Intel Sharpens Blade Plan

Intel plans to ratchet up efforts to standardize technology for blade servers and widen its shipments of blade building blocks.

May 17, 2004

3 Min Read
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Seeing an apparent market shift in the server space, Intel plans to ratchet up efforts to standardize technology for blade servers and widen its shipments of blade building blocks from a narrow group of system builders to its entire channel.

The Santa Clara, Calif.-based chip maker signed new distribution deals with distributors Arrow Electronics, Avnet and Bell Microproducts to provide its blade technology, developed under the code name Hampton, to the 40,000 North American system builders.

For the past several months, Intel has been working with 40 system builders in a pilot program for the technology.

"We will make available the chassis and all the chassis infrastructure: components, power supplies, blowers, etc.," said Patrick Buddenbaum, blade server product line manager at Intel. Before the end of the year, he said, the company also intends to offer Infiniband networking technology for its blade server lineup to North American system builders.

"We have definitely stepped up our engagement with the channel," he said.More than a year ago, Intel began a technology-sharing relationship with IBM under which both vendors worked to develop standard building blocks for the ultra-dense, easily managed blade server architecture. Intel then selected about 40 system builders in North America to begin a slow rollout of its blade server components. Since then, the technology has gained wider acceptance in a variety of industries, Buddenbaum said.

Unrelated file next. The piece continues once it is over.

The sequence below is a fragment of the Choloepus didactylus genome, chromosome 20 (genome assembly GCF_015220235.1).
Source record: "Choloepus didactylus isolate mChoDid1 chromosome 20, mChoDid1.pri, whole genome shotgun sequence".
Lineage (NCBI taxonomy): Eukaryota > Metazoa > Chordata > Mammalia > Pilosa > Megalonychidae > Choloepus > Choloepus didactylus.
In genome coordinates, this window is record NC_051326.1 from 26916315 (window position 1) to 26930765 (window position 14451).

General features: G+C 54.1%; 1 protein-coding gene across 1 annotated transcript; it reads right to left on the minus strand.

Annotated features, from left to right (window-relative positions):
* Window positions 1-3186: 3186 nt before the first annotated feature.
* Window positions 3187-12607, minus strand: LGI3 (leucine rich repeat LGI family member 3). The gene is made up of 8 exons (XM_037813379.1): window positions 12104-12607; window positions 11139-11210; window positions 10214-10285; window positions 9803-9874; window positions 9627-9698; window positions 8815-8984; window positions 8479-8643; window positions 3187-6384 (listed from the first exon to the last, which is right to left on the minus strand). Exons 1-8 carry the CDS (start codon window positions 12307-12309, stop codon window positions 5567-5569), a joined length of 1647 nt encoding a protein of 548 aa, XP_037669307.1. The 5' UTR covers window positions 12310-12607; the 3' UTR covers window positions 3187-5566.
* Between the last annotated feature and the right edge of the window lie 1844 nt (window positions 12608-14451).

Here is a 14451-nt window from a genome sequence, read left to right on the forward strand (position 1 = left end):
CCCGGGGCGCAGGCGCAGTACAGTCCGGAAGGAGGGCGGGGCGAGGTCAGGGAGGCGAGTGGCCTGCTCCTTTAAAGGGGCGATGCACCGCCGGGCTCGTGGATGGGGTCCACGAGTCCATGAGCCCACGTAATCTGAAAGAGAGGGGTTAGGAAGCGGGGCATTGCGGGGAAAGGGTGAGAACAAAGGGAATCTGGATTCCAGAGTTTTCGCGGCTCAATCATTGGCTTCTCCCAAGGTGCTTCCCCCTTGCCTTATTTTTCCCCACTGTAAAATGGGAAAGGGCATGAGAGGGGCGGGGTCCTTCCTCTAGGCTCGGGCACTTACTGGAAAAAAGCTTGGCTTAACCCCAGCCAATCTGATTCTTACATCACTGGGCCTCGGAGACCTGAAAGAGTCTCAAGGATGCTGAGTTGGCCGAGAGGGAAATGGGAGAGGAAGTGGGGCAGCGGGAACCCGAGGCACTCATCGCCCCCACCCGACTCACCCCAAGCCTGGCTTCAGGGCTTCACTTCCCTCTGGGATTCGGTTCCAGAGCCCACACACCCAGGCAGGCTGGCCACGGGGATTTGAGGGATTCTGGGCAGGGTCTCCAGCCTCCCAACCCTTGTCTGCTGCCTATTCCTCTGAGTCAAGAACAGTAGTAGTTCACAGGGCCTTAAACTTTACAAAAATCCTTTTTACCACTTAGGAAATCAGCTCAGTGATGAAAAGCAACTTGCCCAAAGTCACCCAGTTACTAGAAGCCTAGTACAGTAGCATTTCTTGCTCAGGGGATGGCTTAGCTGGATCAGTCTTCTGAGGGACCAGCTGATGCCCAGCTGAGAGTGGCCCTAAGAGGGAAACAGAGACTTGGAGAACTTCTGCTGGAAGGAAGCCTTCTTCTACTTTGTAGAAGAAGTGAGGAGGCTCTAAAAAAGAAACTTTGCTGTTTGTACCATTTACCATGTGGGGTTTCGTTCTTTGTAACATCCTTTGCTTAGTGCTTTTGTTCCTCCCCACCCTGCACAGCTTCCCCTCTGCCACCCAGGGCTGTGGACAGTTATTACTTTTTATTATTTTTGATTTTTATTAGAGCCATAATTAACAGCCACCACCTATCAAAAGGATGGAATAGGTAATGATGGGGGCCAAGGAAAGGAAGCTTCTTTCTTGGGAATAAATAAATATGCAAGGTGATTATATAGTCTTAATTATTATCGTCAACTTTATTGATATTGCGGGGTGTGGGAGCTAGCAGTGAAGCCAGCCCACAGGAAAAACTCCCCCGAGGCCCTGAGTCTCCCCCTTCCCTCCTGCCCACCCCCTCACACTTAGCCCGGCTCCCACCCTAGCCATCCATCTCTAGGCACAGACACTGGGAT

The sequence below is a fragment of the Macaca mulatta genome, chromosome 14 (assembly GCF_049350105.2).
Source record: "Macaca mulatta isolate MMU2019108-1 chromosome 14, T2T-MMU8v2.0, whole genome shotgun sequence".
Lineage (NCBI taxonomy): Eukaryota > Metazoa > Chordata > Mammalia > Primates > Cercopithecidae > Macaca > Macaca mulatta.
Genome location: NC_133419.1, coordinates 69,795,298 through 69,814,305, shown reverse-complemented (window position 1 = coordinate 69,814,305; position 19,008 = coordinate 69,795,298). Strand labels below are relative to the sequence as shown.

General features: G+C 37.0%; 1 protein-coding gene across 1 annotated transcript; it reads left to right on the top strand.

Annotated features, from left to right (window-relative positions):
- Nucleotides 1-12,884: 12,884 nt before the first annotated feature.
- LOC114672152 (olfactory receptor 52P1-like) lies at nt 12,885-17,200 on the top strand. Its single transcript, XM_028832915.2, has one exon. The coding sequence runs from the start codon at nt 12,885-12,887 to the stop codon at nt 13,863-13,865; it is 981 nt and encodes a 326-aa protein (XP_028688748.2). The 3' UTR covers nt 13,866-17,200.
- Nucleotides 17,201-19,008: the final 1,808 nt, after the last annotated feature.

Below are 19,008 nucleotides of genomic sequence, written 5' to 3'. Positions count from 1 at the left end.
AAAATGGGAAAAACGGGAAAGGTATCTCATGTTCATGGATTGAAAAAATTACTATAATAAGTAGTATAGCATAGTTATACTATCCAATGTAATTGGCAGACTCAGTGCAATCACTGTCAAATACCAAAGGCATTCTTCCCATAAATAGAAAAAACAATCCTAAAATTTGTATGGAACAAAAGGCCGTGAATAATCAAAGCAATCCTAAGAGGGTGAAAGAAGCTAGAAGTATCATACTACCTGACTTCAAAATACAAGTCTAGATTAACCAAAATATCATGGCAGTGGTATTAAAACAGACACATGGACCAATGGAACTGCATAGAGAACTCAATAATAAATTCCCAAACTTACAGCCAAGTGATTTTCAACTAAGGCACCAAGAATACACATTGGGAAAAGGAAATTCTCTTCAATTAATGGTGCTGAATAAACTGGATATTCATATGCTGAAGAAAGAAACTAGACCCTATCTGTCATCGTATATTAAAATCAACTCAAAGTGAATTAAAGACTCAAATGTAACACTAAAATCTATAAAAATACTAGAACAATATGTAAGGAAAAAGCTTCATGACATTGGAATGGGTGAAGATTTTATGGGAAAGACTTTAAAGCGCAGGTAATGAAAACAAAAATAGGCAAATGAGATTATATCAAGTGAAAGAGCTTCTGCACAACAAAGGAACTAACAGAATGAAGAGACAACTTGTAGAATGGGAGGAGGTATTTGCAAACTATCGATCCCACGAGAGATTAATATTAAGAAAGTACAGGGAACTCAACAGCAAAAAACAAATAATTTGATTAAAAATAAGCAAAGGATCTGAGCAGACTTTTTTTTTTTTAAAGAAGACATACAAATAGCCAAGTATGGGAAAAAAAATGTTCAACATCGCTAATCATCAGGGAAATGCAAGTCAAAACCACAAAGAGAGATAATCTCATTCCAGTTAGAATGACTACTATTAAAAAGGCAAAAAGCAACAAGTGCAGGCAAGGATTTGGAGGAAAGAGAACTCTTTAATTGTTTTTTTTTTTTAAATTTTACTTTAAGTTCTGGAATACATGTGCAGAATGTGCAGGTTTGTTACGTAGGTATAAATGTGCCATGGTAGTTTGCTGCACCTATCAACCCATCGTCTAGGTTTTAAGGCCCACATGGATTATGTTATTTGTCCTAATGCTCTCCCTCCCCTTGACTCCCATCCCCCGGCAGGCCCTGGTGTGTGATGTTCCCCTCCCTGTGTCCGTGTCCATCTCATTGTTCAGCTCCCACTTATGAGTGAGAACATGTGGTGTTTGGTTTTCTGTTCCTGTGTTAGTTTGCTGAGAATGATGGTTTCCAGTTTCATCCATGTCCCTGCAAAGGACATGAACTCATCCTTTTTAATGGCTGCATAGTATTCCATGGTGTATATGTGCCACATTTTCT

"We are seeing it being deployed in a lot of different configurations," he said. "Blades are being used for compute farms, [high-performance computing] installations and, of course, the traditional enterprise. We are seeing it in small and medium-[size] businesses, and the branch-office space. We're really seeing acceptance spread across a variety of verticals."

B.J. Arun, chairman and CEO of California Digital, a Fremont, Calif.-based system builder that has been part of Intel's early blade server program, was also bullish on the Intel blade architecture.

Previously, blade solutions were built around proprietary, non-standard solutions by a variety of vendors, including IBM, Hewlett-Packard, Sun Microsystems and Dell, Arun said. Once installed, end users could only scale up or build onto existing blade systems using components from that same vendor due to compatibility issues.

"From a customer's perspective, it was negative because you got locked into one company's blade servers," Arun said. "If you wanted more, you had to go back to that company."The joint Intel-IBM effort to provide standard building blocks for blade solutions should provide an extra layer of comfort for customers who had been wary about using non-standard components in an enterprise, Arun said.

Motherboard, component and barebones system provider Supermicro has already positioned itself to take advantage of Intel's decision to aggressively push blade solutions into the North American system builder channel, said Charles Liang, chairman and CEO of the San Jose, Calif.-based company.

Liang said his company is offering a blade server design based on a 7U form factor, which supports 14 dual-processor Xeon CPUs and a redundant, 10-Gbyte backplane. Liang also said he sees the Intel-based blade solutions receiving a strong welcome in the channel.

"We have many customer commitments to adopt our blade product in their upcoming teraflow systems, as well as a handful of Fortune 500 companies' enterprise applications," Liang said.

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